Schaffer of iostudio on the Coming Wave of ‘Owned Content’ [INTERVIEW]
This post is part of the Content Q&A Series, featuring interviews with top content strategists and bloggers about their work and insights about the industry.
Mike Schaffer’s been a social media strategist since the days when that meant breaking rules on Facebook and Myspace to create a presence for brands before they were officially allowed.
Since then, he’s extended his repertoire to a holistic content approach, including film, customer care, advertising and content, for clients from major league baseball teams to restaurants, non-profits and the Army National Guard.
Relationships are key to success, he told The Content Strategist, and Lady Gaga’s Little Monsters network might be a sign of what’s to come in content.
The Content Strategist: What’s your background and how’d you get into content marketing?
Schaffer: My path into the content marketing world comes from a background in media and public relations — I got my start in radio and that turned into a pretty long career in sports PR, sports entertainment, restaurant, retail, nonprofit, got to work with Mike Tyson — everything imaginable from fun restaurant brands to national sports teams and some World Cup stuff.
Around 2008, I had been dabbling in social media work for my clients. I graduated college before social media was a thing, before Facebook, so I had been sort of illegally placing clients on Facebook and Myspace, and that was before brands were allowed to have a presence on those networks.
I had a couple clients that were getting more and more interested in social media, and they kind of said, if you want to still be our agency, you have to get digital.
So I started jumping into the online public relations marketing industry on Twitter and the next year I started my blog, TheBuzzByMikeSchaffer.com, and starting speaking at events and gained some foothold or level of presence in the social media industry — and then I went full-time digital when I joined iostudio in 2010 .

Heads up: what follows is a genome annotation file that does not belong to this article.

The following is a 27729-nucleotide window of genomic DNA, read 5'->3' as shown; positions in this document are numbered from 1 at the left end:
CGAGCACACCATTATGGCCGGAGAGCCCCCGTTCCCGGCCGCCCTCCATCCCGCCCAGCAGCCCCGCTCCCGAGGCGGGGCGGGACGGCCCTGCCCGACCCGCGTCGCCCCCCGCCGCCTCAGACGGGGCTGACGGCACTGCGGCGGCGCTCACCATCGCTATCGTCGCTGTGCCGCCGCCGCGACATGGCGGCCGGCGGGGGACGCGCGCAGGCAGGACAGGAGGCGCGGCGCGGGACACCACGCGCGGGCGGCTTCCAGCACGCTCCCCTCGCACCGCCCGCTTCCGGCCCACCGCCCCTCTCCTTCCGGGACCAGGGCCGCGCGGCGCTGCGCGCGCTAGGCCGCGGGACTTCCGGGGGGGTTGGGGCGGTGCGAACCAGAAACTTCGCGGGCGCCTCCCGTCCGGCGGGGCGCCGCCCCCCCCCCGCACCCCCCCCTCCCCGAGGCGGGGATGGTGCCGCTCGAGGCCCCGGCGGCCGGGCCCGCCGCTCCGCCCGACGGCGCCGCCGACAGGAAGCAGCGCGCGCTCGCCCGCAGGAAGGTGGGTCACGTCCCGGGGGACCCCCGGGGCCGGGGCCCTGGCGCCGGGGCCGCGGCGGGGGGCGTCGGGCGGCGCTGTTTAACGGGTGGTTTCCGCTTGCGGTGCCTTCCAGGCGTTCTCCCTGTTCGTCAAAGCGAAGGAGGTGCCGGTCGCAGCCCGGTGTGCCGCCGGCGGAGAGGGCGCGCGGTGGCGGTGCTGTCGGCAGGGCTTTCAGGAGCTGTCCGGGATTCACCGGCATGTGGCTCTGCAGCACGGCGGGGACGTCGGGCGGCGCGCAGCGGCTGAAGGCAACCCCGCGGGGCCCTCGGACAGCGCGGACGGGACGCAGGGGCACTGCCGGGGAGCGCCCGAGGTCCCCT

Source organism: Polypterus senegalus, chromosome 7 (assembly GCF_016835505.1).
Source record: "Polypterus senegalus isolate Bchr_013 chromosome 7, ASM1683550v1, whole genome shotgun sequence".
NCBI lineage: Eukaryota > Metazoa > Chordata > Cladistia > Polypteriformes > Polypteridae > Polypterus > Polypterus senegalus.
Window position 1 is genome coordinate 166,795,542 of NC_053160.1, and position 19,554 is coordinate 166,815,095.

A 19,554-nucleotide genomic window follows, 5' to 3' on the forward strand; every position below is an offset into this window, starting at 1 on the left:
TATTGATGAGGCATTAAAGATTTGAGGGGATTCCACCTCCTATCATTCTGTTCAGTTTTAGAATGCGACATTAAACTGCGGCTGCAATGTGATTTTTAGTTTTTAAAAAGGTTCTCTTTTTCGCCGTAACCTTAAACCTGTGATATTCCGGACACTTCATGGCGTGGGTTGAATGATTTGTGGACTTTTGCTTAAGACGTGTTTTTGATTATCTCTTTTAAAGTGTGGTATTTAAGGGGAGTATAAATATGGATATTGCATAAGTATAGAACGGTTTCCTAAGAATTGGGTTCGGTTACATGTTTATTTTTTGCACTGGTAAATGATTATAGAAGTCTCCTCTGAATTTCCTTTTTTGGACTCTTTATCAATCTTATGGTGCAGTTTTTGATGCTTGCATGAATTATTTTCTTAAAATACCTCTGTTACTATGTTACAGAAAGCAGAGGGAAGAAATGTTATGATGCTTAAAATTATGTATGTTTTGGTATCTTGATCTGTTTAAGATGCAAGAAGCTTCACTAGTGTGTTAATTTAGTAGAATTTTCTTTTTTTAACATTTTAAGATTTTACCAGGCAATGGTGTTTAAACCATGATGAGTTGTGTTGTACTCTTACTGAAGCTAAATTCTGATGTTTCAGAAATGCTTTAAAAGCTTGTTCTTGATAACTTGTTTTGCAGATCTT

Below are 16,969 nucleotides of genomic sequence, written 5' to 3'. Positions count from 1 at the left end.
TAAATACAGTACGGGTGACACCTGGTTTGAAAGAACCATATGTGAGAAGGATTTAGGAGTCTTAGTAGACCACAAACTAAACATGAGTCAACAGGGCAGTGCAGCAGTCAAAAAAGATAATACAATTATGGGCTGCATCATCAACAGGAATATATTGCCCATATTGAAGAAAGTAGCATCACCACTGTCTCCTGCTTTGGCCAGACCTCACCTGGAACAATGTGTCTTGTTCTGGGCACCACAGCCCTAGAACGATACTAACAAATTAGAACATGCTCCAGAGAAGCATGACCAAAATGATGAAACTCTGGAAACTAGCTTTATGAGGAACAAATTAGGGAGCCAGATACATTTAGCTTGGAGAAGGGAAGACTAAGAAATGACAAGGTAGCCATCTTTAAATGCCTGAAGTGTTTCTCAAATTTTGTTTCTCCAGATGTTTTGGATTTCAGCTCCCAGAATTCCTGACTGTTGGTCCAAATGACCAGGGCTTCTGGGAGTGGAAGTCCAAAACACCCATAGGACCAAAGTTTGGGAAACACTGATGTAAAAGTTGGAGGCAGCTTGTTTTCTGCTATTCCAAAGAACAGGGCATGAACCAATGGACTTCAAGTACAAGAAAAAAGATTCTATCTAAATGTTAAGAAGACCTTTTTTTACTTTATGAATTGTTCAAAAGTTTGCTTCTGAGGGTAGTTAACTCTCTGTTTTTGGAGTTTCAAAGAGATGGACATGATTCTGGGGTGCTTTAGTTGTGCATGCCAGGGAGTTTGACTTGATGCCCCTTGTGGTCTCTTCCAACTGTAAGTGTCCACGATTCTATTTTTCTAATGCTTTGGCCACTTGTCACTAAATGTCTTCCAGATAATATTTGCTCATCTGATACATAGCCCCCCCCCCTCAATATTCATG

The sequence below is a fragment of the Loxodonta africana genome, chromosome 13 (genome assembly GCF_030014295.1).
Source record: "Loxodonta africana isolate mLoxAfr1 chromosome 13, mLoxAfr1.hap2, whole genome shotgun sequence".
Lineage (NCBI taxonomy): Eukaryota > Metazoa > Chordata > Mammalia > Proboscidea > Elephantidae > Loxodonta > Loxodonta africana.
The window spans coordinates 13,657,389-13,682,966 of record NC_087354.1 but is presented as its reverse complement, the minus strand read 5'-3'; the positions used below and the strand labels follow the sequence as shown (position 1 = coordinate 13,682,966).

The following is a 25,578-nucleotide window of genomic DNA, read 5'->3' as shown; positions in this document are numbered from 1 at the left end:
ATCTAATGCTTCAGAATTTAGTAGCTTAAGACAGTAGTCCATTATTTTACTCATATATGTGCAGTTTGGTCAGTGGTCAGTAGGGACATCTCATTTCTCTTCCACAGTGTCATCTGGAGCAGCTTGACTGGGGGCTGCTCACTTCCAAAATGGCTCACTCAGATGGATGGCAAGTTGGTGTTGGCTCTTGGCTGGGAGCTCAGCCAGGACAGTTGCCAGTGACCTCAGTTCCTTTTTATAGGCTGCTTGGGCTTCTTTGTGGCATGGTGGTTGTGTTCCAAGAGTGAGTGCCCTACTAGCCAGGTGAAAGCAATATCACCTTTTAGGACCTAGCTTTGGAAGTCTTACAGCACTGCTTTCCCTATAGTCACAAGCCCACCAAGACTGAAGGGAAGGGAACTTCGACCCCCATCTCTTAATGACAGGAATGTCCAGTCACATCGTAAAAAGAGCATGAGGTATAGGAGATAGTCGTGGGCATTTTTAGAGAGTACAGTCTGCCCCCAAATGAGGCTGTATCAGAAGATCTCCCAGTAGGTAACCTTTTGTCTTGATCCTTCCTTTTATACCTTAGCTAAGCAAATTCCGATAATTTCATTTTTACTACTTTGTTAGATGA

TCS: Tell me about iostudio — what do you do for them, and what are some nuances in how you approach content for your industry?
Schaffer: I am the content marketing director at iostudio. Social media even in the last few years has become a tactic, not a strategy, whereas not too long ago it was … let’s just have a social media strategy, we’re good to go. Now, social media has to be part of the bigger picture — that’s where my passion is — let’s see how all the pieces fit together.
We are at our core an advertising agency, but so much more than that — there are four main lanes of deliverables: advertising, film and video, customer care and then content marketing. While there is significant overlap, there are four lanes.
In my role as content marketing director I sort of get to stick my nose into a lot of things across the agency, the Army National Guard, California Tortilla, a regional restaurant chain.
I get to work on a whole lot of fun stuff for all of our clients — I’ve been doing some PR and marketing for two major league baseball teams — so we really have a wide range of clients, which I love, being able to flex our muscles in different industries is a fun challenge.
TCS: There’s a lot of definitions for content marketing — based on the work you do, how would you define it?